reneeh63
reneeh63 2015-01-02 18:25:23 -0600 Report

Thanks guys…I think I'll start with an HbA1c test to get a longer view of her condition and then take that result to one of her nurses. Of course they can't do anything without orders from the doctor…he comes in weekly to check on those with a specific need.

Type1Lou
Type1Lou 2015-01-02 17:01:57 -0600 Report

Ask whether her doctor intends to request an HbA1c test…and if the answer is "No", ask why not. (If one has been done, ask to be advised what the results were- (if you are authorized to get her test results.) The HbA1c will give you a better idea of her overall control, which I, too, suspect is not good and would benefit from more frequent monitoring. There are also over-the-counter HbA1c test kits that you could do when you do visit her and use that as a starting point if you get stonewalled by the nursing home.

Gabby
GabbyPA 2015-01-02 15:18:58 -0600 Report

You need to be an advocate or help your sister advocate for herself. 200-400 is way NOT acceptable for a fasting number. That is not even good for post meal readings. Sadly, hospitals and other care facilities are very poorly educated in how diabetes works or how to deal with it. Meals are so often way over carbed just because they don't understand that having a plate of fried chicken with mashed potatoes and corn is not "SWEET" but carb loaded. It is frustrating.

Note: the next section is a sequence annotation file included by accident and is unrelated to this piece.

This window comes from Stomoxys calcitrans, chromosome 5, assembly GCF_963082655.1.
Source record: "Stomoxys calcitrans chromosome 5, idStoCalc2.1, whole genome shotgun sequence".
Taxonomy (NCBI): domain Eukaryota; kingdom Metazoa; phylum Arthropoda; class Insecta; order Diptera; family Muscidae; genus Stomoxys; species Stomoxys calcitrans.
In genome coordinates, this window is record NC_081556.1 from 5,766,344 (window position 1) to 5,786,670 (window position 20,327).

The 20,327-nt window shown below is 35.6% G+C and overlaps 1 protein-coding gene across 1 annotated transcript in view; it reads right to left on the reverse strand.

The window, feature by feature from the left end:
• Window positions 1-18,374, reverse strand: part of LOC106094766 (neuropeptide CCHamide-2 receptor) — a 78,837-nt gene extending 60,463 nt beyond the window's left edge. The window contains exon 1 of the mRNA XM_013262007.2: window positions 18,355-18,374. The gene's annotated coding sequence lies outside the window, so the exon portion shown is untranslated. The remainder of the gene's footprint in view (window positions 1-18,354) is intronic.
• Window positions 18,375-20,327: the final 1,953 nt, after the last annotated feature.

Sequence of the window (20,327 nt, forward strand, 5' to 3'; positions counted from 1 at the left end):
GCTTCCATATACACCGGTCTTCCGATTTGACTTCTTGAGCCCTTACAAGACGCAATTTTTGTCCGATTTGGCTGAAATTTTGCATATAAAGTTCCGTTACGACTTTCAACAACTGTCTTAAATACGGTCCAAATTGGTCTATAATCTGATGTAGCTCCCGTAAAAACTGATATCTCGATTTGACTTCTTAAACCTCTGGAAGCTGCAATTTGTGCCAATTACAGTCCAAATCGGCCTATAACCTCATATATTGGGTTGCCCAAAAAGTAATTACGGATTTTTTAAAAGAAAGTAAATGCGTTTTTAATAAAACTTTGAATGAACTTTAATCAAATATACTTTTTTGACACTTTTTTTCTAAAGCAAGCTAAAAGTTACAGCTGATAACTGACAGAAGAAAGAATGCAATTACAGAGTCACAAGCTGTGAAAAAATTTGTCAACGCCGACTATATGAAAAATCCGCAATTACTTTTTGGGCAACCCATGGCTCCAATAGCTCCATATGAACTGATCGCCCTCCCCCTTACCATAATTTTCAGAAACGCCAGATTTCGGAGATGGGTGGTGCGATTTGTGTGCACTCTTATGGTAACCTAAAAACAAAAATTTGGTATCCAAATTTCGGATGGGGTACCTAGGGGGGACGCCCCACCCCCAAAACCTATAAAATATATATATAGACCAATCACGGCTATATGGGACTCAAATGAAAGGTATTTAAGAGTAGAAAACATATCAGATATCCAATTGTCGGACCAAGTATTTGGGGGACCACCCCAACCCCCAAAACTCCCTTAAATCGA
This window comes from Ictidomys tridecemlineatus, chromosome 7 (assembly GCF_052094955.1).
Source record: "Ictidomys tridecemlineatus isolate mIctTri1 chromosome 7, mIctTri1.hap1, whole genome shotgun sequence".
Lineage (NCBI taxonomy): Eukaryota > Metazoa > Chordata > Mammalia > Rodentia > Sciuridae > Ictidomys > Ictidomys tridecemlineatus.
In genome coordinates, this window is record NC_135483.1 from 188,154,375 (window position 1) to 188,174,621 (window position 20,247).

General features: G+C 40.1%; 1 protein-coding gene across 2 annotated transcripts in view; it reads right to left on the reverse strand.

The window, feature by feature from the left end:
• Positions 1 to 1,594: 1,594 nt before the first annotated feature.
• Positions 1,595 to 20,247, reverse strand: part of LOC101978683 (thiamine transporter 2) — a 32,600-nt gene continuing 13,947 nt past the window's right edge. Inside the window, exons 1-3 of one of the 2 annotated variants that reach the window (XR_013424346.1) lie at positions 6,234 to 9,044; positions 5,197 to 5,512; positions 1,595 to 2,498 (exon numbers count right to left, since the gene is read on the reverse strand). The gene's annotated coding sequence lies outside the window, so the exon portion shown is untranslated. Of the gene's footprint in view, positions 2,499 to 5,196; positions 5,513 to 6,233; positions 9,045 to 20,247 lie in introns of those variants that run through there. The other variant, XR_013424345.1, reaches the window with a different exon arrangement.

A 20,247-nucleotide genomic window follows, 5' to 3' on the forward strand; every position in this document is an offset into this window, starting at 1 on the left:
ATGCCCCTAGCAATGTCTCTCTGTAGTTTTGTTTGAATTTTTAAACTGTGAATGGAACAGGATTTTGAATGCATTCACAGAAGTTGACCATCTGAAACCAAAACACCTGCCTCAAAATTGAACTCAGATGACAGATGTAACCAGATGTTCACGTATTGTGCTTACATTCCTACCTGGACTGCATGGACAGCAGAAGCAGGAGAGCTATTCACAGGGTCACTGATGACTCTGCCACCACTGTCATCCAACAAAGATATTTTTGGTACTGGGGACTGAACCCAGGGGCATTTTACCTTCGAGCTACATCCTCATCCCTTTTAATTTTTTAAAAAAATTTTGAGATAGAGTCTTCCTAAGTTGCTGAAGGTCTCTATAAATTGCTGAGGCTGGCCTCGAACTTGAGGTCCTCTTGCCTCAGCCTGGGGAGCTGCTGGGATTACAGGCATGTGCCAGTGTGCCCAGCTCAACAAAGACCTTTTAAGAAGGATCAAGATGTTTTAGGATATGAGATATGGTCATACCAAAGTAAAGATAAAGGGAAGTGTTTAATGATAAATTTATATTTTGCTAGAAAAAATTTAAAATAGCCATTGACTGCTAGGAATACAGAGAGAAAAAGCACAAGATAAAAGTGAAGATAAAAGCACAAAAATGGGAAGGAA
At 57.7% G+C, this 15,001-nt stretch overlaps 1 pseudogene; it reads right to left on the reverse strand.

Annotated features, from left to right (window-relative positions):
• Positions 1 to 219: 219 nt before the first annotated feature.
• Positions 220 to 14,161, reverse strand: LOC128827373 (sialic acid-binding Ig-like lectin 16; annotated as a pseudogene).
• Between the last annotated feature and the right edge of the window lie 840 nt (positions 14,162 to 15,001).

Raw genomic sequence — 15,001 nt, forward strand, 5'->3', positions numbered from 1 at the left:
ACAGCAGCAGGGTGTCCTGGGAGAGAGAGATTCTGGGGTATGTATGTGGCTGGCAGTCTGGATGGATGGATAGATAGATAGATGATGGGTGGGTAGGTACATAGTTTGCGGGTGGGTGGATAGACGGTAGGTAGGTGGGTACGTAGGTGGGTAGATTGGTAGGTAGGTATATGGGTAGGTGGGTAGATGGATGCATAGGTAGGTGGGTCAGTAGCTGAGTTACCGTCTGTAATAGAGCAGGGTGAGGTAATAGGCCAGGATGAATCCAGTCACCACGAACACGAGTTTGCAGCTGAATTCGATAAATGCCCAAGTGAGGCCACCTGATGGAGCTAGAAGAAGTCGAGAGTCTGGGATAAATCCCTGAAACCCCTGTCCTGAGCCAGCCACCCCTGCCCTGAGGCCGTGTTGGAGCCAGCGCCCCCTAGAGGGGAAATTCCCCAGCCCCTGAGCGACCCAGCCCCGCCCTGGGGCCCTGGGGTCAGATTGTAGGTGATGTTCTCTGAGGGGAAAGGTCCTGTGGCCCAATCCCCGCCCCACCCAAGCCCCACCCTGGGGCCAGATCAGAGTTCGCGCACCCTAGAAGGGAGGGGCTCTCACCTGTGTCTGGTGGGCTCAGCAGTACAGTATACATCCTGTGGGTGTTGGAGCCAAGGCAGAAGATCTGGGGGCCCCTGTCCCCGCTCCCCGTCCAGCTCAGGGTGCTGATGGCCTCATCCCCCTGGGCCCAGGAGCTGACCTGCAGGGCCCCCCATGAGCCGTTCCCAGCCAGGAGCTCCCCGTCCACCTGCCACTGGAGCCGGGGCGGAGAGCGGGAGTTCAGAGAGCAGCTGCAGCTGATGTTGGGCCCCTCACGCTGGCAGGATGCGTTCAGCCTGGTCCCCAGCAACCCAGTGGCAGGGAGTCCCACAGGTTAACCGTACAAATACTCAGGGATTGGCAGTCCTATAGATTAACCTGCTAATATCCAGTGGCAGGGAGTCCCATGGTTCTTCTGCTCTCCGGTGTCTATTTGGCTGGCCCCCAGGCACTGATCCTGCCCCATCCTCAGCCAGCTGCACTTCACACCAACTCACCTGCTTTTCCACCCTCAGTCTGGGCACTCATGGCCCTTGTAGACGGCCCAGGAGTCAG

Now some people are higher in the morning and drop during the day. I do that very badly. I can go to be with readings below 120 and wake up in the 200's but it drops as I get going. Is there a possibility that she is snacking late at night?

Do they test her after meals? Before she goes to bed? Can she test herself or do you know how to test her?

reneeh63
reneeh63 2015-01-02 16:31:16 -0600 Report

At first they tested her daily, but always first thing in the morning - now it's only twice a week. I could test her but I only see her once a week so that would not help much. I don't think she has the coordination to test herself. I did ask the nurse to have her checked more often but that only lasted a couple weeks and supposedly the "orders" were changed for less frequent testing…it's very discouraging.

Gabby
GabbyPA 2015-01-02 18:19:33 -0600 Report

Yes, that cannot tell you anything. Find out what her A1c is and that will help give you some ammo for getting things looked at more closely. Is there a counselor there or someone you can talk to about getting that done for her?

Just Joyce
Just Joyce 2015-01-03 11:59:57 -0600 Report

Unless she is listed as a guardian or her sister signs something for the nursing staff and doctor to share information with her, she won't find anything out due to violating HIPPA. My mom had to sign a release so my sister and I could manage her health and my dad had to sign the same thing for my mom to get his information.

Therefore until this happens there isn't much she can do.

Just Joyce
Just Joyce 2015-01-03 12:21:55 -0600 Report

Depends on if the sister will agree to it. She may have to get a lawyer and the sister will need one. The staff doesn't have to help her do anything. It is not their responsibility. The staff is there for the sister who is a patient not the family.

Next Discussion: Gym Etiquette »